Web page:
Nearly 900 seniors have been forced out of care facilities in a wildfire-ravaged region of British Columbia while the province has joined Alberta in receiving medical evacuees from the Northwest Territories, where thousands of residents have escaped dangerous conditions.
Susan Brown, CEO of Interior Health in B.C., said most of the residents were transferred from long-term care homes and memories of the devastation from past fires in the province may be exacerbating angst among both patients and employees.
“There’s so much anxiety associated with wildfires now. We have a lot of staff and families that have been through this multiple years,” she said of previous blazes, including in 2003, when about 33,000 people fled the area and many homes were burned to the ground.
A separate group of patients of various ages with previously acquired brain injury has also been moved. The majority of seniors were transferred to safer areas of their large Interior region but some are now in Vancouver, about 400 kilometres away.
Up to 40 people were still in the process of being moved this week as the health authority worked with various agencies to deal with a vulnerable population in and around Kelowna, Brown said.
“Every effort” is made to get in touch with families who may be accustomed to visiting elderly relatives in facilities close to home, but some are currently vacationing outside of the country, she said.
“What we’ve done is set up a phone line that anybody can call if they’re trying to locate a loved one,” she said of the province where 27,000 people have been forced to flee their homes and a state of emergency has been declared.
“I just can’t imagine the mental anguish for all those families,” Brown said of those concerned about their relocated elderly relatives.
Transferring patients out of long-term care facilities is a time-consuming process because some residents with cognitive disabilities must be accompanied by staff who know them, Brown said. Those with dementia should not be made to feel pressured during an emergency evacuation, she added.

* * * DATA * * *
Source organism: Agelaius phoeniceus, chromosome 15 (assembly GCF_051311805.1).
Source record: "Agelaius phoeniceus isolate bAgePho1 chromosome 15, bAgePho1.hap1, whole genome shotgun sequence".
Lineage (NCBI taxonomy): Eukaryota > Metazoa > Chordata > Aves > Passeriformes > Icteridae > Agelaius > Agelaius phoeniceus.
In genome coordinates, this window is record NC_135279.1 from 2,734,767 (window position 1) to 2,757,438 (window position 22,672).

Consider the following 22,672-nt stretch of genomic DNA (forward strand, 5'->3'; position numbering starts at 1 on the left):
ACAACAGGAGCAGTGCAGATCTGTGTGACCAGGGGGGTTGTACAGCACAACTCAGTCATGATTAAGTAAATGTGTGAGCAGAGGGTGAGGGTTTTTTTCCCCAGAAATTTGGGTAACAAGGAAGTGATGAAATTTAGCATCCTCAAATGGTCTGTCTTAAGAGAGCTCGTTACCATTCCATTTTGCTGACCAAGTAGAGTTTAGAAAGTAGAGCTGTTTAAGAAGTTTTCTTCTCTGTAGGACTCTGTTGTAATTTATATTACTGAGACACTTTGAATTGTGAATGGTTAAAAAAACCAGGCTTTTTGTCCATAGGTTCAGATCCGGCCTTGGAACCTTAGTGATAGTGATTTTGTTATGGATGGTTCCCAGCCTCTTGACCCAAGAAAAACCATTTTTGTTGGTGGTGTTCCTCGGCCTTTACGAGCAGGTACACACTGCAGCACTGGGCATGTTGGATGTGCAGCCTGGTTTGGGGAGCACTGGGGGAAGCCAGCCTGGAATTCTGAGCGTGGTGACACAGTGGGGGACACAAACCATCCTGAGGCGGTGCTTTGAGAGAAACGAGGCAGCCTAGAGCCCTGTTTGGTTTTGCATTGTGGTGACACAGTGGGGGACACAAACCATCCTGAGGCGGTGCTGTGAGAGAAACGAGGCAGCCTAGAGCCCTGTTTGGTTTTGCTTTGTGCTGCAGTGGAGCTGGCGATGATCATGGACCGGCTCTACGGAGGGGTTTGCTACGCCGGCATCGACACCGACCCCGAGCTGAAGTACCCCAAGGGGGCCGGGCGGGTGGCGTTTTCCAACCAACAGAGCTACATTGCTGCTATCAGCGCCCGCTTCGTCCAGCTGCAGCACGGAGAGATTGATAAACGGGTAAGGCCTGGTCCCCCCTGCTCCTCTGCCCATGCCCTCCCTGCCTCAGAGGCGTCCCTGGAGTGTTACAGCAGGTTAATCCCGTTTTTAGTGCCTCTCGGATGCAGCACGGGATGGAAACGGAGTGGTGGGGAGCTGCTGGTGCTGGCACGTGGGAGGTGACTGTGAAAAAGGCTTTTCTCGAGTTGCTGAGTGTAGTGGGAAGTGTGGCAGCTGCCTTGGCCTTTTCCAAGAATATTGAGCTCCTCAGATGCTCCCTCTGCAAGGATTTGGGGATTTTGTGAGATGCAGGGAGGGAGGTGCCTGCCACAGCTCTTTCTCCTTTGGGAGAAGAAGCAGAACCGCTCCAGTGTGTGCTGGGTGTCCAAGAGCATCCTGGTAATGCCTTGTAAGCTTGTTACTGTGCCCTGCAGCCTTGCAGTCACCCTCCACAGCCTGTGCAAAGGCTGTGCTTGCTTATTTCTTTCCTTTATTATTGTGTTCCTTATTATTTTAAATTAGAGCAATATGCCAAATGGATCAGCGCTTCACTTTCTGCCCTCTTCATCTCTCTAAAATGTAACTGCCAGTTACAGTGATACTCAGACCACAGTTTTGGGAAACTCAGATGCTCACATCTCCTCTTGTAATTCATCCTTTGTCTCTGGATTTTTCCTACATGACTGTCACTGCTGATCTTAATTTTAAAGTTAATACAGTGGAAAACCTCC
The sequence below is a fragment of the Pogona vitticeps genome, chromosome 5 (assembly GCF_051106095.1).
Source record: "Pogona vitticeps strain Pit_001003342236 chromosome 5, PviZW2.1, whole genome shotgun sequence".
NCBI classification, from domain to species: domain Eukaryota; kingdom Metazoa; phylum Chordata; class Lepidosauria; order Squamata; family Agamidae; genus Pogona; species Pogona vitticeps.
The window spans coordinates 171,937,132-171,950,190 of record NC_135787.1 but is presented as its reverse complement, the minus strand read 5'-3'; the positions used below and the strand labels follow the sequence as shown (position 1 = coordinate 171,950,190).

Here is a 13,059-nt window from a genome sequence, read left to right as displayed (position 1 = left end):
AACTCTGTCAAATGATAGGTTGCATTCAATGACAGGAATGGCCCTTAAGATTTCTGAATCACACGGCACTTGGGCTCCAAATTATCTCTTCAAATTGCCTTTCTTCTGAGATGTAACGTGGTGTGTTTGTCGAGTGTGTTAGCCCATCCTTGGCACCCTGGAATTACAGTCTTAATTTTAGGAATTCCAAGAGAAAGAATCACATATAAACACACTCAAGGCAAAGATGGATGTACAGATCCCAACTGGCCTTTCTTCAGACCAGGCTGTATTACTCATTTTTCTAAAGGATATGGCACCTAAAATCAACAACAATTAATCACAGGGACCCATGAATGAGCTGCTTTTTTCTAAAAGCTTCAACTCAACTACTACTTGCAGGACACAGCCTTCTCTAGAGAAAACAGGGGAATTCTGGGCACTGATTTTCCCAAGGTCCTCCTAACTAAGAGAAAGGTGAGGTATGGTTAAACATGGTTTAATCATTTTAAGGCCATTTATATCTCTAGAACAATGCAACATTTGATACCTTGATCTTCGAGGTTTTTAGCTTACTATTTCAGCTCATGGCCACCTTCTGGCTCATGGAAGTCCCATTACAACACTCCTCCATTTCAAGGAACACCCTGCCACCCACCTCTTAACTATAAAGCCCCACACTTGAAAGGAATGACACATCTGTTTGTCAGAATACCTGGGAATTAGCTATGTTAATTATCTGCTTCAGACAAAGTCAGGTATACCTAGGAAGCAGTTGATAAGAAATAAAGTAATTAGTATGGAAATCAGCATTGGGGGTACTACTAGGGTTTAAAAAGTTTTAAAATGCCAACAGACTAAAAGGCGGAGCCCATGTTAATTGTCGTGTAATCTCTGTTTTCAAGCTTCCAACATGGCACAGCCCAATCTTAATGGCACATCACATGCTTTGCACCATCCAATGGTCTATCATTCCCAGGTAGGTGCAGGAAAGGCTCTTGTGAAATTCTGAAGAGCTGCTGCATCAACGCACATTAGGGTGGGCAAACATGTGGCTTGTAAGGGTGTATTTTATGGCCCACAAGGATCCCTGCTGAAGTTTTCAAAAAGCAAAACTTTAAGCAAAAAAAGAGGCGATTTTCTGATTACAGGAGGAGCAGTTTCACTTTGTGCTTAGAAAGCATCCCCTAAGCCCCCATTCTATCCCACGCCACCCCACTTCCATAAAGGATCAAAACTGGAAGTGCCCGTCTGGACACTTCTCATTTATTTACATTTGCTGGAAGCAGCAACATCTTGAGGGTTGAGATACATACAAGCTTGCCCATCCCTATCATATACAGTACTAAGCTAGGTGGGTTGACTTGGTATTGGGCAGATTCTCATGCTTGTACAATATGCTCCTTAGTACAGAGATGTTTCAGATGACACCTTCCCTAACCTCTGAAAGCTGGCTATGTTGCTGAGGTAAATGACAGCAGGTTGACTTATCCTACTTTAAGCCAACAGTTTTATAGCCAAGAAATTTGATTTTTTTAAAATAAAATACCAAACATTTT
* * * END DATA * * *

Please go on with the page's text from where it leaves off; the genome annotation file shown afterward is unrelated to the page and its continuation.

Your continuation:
“(We) try to eliminate any anxiety or things that would create agitation. It’s critical. And having an appropriate space for them to go to.”
Most seniors have not been moved by ambulance but by bus or other vehicles that can more comfortably accommodate older adults, Brown said.
“They feel vulnerable, and sometimes scared. It depends on their underlying condition and just how they personally cope.”
Eight of the nine facilities that have been evacuated are operated by private companies, and Interior Health runs one of them.
The Health Ministry said 16 care home residents from the Northwest Territories were transferred to B.C. by the Canadian Armed Forces, which also brought 19 hospital patients to the province.
“All were supported by BC Emergency Health Services paramedics as well as health authority staff and clinicians and triaged at Vancouver International Airport,” Health Minister Adrian Dix said in an emailed statement.
“Our B.C. health teams will be working with these medical evacuees to ensure they are able to stay connected with their families.”
Charlotte Taillon, spokeswoman for the Ministry of Health in Alberta, said 54 continuing care residents from the Northwest Territories have arrived in the province, which is also preparing to support between 150 and 200 homecare clients.
“Alberta is also supporting approximately 30 obstetric patients from N.W.T. Care is being provided at a number of sites in Red Deer, Calgary and Edmonton,” Taillon said in an email.
As well, about four acute-care patients and 39 people needing dialysis have been transferred to various sites in Alberta, she said.
All evacuees arrived in the province by small charter aircraft or the Canadian Armed Forces.
Jean Slick, a professor in disaster and emergency management at Royal Roads University in Victoria, is concerned that seniors who have been transferred to another jurisdiction will not get the support they need from visiting families.
“You’ve got formal care that’s provided. But there’s clear evidence that families are providing between 10 and 40 hours of care a week to people as well,” said Slick, who regularly cared for her mother in a Victoria facility before her death there in 2019.
“When you take people out of their care setting, they no longer have access to that informal care network.”
Slick said dementia patients in particular need more help and she’s hoping family members will be regularly updated on how their loved ones are faring far from home.
Slick also noted some provinces are less prepared when disaster strikes so a national standard for response plans in facilities is needed.
Provincial legislation varies across the country and applies only to licensed operators, not private for-profit companies.
While B.C.’s emergency plans have been bolstered through its experience with wildfires, there is no requirement for updating its plan, other than for facility changes, said Slick, adding operators are also not required to hold any exercises to validate roles and responsibilities and identify gaps.
In Nova Scotia, for example, long-term care emergency plans must be updated and tested every three years. Ontario has the same testing requirement and licensees must conduct a planned evacuation at least once every three years.